I just picked up a RadioShack 273-079 12VDC Piezo Siren from (guess where) RadioShack, in hopes to integrate it into our DS. After hooking it up to a supply, I have come to realize that this siren is VERY loud. This is ideal for a competition setting, as it will certainly get the driver’s attention. My question is, are there any rules against creating noise from your DS (or robot for that matter)? I did a quick skim over the rules again, and couldn’t find anything, but wanted to make sure.
Also, is there anyway to control volume for a piezo buzzer? Something tells me no (I’ve tried varying voltage with no avail), but I figured I’d ask.
EDIT: after reading, it looks like maybe I can use PWM to control the volume.
102db is well up into the “unsafe for your hearing” levels. If you can’t mute it go find something quieter. You are likely to be disqualified for operating a robot that creates an unsafe environment for people. (I didn’t bother looking up the rule number. If there isn’t a rule against it, it’s still wrong – it shouldn’t pass inspection, and a referee should DQ it should it appear on the field.)
Not that the music at some venues doesn’t exceed 100db, but that’s another perennial thread that I expect will show up soon.
If you plan on using it on the driver station, you’ll have to keep in mind that the DS only outputs 3.3V (I think).
I wouldn’t recommend it, though I would say if you find one quiet enough to be heard it’d be ok. I think it would overall be better to have your programmer put something on the Dashboard and have the coach/driver take a looksie at it now and then. Or a giant light.
Being a driver and one who is very jumpy (ask anyone on my team), I wouldn’t like it very much if I got scared during a match.
We use a rumble pak that vibrates when we grab a ball. That doesnt make much noise and gets the drivers attention (they never look at LEDs). We used the rumble pack last year to indicate when our turret sees the target. I have heard other teams use them as well (not sure who). Rumble paks are easy to reverse engineer to work with a digital out (heck if convicts can figure out how to maketattoo guns with them, then it shouldn’t be too difficult for a young engineer).
I will not say anything about safe noise levels (no one would take me seriously coming from a team that gotloud noisemakers banned ). However, I believe audio cues should be taken from the coach only, not the control system.
We have a 12V supply on our DS, which is the regulated to feed our USB hub among other custom circuits. I have installed a light that is triggered by the same function that the buzzer would be triggered by, it’s just a very worst-case scenario type of thing that requires immediate attention (things breaking themselves, essentially an indicator to hit the E-Stop). Following Alan’s suggestion, I’ve padded the siren, and now it’s very moderate.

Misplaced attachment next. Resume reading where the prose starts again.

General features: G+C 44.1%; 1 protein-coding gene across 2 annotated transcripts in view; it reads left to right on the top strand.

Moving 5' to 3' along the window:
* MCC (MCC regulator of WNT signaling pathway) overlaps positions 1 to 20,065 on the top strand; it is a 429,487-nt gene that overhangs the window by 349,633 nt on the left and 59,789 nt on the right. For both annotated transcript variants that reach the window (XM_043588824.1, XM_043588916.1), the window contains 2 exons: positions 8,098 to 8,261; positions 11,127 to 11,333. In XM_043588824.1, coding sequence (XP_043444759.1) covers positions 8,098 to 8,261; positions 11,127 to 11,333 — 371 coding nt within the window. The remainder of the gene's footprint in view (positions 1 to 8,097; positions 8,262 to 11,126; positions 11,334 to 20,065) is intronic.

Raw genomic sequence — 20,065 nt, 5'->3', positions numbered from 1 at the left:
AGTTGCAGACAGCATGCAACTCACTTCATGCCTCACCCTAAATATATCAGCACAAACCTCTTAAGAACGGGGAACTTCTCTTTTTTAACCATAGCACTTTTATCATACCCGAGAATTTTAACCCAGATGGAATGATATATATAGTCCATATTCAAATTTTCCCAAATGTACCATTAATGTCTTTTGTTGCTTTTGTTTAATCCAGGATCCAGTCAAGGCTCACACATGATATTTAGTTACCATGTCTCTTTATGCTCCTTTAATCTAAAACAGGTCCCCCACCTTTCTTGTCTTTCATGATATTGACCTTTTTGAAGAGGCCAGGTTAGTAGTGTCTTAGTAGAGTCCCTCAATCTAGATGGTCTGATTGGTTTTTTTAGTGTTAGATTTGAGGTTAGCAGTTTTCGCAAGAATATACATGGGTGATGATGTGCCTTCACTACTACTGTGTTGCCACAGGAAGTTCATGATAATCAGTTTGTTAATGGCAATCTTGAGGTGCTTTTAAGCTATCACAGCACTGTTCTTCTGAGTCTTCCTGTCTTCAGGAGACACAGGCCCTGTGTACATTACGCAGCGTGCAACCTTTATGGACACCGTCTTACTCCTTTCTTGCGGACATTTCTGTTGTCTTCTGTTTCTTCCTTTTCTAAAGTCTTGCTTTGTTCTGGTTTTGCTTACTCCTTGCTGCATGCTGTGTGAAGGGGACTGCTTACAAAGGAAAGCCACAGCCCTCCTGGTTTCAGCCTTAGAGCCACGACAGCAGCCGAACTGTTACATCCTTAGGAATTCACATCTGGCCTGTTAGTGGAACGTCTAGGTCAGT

We have one of these buzzers mounted in the center of our DS http://www.radioshack.com/product/index.jsp?productId=2062394
It turns on whenever we have a ball in our possession. As a driver, I can say that it is tremendously helpful and has definitely improved our performance. Panel indicators and LEDs aren’t nearly as good because they require the driver to look at something other than the robot, or at least interpret slightly more visual data. I think that its quite a stretch to suggest that an intermittent buzzer of reasonable volume is going to bother your team mates in the middle of a supercharged match with music blaring and people cheering all around them.
Edit: I’m going to go ahead and recommend that specific buzzer from radioshack. Even though ours is just something someone happened to have, it looks just like that. It draws 15ma on 3.3 Volts, so you’ll have to use one of the high current digital outputs. Hook the negative wire from the buzzer to the digital out so that a logic low turns it on-- the outputs can sink more current than they can source.
Inspectors cannot allow air horns, sirens and other audio devices on the robot with sufficient sound level to create a distraction or hindrance that can affect the outcome of a match per: <R02.B>. Right now, there’s no inspection item for similar devices on the operator’s console. Do you wonder why there are so many rules??
Some students find it funny when, during inspection, I ask them if their robot has any lasers, flammable, flame sources, or toxic gasses. Frequently, I hear some “out-of-the-box” concepts involving flamethrowers, etc. All in good fun, of course.
Team 78 uses something very similar, we’ve used modified logitech dualshock 2 controllers for the last two years. The logitech dualshock two controller is the same model as the standard controller provded with the FTC kit of parts…only with a rumble feature. Last year we simply rewired the motors that controlled the vibrate inside the controller directly to the digital output of the DS and controlled it accordingly, but this year it required the cypress board to achieve the same effect.
By using the can bus on our jaguars we can monitor the current our vaccum is drawing and trigger the vibration motors when the current drops (when we have a ball in our possession). As a driver its particularly helpful when going for the balls that are against the bump nearest to me, which I can barely see.